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US DOT releases summary of vehicle-to-pedestrian technologies; 86 V2P technologies ID’d so far

The US Department of Transportation (USDOT) has released a summary of available vehicle-to-pedestrian (V2P) technologies. The objective of the technical scan was to review available literature and to scan existing technology to identify pedestrian collision warning applications and assess their suitability to be adopted under the Intelligent Transportation System Joint Program Office (ITS JPO) Connected Vehicle Program.

The scan and subsequent database outlines the current V2P technological landscape. In total, 86 V2P technologies have been identified. While a number of the technologies are camera-based (17), others are likely to gain traction as the broader technological landscape evolves-making more advanced devices more easily accessible and less expensive. The data base also include crowd-sourced technologies such as WAZE.

This database will be continually updated as new technologies become available. The most recent update to the database was completed in May 2015.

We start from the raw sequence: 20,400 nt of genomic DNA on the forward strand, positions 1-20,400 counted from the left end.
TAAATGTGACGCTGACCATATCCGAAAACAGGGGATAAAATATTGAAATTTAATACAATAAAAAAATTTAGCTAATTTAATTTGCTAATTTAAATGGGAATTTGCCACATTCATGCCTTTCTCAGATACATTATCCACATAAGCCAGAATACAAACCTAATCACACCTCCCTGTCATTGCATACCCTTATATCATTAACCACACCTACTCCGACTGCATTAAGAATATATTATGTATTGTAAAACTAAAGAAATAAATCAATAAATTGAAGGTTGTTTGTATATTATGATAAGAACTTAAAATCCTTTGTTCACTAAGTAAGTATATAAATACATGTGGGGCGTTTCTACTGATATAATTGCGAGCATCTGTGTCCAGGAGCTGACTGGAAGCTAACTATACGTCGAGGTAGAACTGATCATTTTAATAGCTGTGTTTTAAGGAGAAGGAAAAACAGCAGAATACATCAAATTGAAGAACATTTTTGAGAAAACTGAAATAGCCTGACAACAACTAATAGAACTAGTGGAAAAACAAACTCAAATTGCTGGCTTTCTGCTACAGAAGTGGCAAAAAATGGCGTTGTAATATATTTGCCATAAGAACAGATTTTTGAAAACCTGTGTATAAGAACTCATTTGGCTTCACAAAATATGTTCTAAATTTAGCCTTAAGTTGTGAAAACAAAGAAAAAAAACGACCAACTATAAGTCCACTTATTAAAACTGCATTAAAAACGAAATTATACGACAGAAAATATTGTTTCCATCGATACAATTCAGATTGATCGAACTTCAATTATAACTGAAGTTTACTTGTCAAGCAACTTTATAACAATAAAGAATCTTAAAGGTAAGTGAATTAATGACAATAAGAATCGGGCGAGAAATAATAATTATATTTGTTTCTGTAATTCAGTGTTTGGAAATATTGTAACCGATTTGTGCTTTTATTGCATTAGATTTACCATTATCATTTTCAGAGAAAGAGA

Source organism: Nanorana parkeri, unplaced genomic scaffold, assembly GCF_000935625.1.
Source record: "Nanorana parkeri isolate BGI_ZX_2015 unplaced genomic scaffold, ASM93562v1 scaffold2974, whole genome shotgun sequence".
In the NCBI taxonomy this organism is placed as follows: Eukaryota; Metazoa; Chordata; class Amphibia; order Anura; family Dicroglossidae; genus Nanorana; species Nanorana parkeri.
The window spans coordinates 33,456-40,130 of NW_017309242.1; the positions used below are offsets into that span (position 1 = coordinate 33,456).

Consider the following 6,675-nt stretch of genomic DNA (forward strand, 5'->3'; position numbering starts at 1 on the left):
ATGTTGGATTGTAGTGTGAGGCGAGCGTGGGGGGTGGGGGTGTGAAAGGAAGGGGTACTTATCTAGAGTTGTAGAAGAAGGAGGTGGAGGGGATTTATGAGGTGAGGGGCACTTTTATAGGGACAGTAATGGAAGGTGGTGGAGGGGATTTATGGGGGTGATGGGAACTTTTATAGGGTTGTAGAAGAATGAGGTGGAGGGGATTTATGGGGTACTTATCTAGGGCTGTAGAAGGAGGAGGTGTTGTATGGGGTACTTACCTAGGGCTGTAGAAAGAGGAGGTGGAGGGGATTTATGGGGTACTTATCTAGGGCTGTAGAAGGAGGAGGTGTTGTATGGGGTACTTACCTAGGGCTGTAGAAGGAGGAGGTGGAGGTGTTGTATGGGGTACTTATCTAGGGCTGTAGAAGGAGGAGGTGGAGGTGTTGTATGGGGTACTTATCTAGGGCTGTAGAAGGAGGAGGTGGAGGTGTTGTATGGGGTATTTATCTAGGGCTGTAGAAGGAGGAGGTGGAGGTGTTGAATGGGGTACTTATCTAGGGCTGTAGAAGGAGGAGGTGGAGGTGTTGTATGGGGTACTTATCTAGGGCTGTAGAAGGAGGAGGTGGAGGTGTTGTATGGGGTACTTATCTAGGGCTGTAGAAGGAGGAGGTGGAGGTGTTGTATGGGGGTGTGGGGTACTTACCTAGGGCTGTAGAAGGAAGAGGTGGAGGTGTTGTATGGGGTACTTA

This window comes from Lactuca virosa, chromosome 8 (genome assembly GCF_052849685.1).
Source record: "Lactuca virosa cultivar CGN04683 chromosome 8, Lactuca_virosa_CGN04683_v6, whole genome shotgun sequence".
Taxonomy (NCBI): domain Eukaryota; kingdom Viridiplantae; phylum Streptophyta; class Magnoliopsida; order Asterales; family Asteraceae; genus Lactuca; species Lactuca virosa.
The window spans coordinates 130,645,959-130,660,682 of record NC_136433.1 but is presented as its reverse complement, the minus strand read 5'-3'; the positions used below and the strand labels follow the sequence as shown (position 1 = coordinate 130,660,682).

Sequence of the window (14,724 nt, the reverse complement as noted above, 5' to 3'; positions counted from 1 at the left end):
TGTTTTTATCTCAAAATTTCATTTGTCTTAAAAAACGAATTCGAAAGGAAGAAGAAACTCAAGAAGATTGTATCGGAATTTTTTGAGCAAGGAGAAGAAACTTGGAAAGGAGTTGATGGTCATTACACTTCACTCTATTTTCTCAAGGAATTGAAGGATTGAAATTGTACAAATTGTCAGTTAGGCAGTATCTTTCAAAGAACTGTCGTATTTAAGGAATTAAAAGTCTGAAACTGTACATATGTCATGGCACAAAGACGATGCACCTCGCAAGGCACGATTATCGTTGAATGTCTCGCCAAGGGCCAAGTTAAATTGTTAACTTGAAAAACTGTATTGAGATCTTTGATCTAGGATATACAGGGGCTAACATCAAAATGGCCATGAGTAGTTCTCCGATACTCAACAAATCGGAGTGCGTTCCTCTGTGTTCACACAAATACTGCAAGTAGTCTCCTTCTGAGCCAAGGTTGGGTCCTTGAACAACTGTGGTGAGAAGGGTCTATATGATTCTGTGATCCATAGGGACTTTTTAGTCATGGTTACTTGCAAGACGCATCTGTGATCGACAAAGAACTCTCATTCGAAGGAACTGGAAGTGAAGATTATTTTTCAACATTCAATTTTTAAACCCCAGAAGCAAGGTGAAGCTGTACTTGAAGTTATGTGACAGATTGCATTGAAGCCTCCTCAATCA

The scan searched existing databases, peer-reviewed journals, and the Internet to identify potential V2P technologies (i.e., communications approaches, devices, applications, and others) in the United States and abroad. In addition, industry and research professionals were contacted to more fully understand developing V2P technologies.

Technologies were not limited to passenger vehicles; the scan also included technologies for different vehicle types (personal vehicles, commercial vehicles/trucks, transit, public transportation vehicles including buses, light rail vehicles, etc.).

The majority of the V2P safety technologies identified incorporate some form of visual notification method. Although this form of notification/warning may be effective, it may take visual attention away from the roadway (for both pedestrians and motorists) at a time when it is especially critical, DOT noted.

Each of the existing and developing technologies identified are described and classified based on various characteristics such as:

  • Detection method (e.g., cameras, eight sensors)
  • Crash type addressed with technology
  • Users alerted (e.g., pedestrian or bicyclist)
  • Alert/notification type (e.g., mobile phone alert)
  • Cost
  • Roadway characteristics where system may be used
  • Environmental characteristics specifically addressed by the technology
  • Interventions made by the technology.

The V2P Technology Database is presented in an Excel spreadsheet format. The first tab, “Summary Information,” contains summary data of each of the technologies discovered through the scan. Each of the subsequent 86 tabs includes detailed and linked information about each technology.

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